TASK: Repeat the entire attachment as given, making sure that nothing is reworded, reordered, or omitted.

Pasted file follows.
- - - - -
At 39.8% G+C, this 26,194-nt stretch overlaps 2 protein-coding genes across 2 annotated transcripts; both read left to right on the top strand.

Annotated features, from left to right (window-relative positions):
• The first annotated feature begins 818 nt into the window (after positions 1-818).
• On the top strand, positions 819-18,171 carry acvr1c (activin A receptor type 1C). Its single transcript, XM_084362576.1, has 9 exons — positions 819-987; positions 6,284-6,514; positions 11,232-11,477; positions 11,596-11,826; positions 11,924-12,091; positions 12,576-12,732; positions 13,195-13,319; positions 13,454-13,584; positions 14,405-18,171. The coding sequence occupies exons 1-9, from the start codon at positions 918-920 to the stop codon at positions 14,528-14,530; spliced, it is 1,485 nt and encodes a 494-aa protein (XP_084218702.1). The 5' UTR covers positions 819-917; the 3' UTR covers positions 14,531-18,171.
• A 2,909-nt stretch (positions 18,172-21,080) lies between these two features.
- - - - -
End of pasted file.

At 39.8% G+C, this 26,194-nt stretch overlaps 2 protein-coding genes across 2 annotated transcripts; both read left to right on the top strand.

Annotated features, from left to right (window-relative positions):
• The first annotated feature begins 818 nt into the window (after positions 1-818).
• On the top strand, positions 819-18,171 carry acvr1c (activin A receptor type 1C). Its single transcript, XM_084362576.1, has 9 exons — positions 819-987; positions 6,284-6,514; positions 11,232-11,477; positions 11,596-11,826; positions 11,924-12,091; positions 12,576-12,732; positions 13,195-13,319; positions 13,454-13,584; positions 14,405-18,171. The coding sequence occupies exons 1-9, from the start codon at positions 918-920 to the stop codon at positions 14,528-14,530; spliced, it is 1,485 nt and encodes a 494-aa protein (XP_084218702.1). The 5' UTR covers positions 819-917; the 3' UTR covers positions 14,531-18,171.
• A 2,909-nt stretch (positions 18,172-21,080) lies between these two features.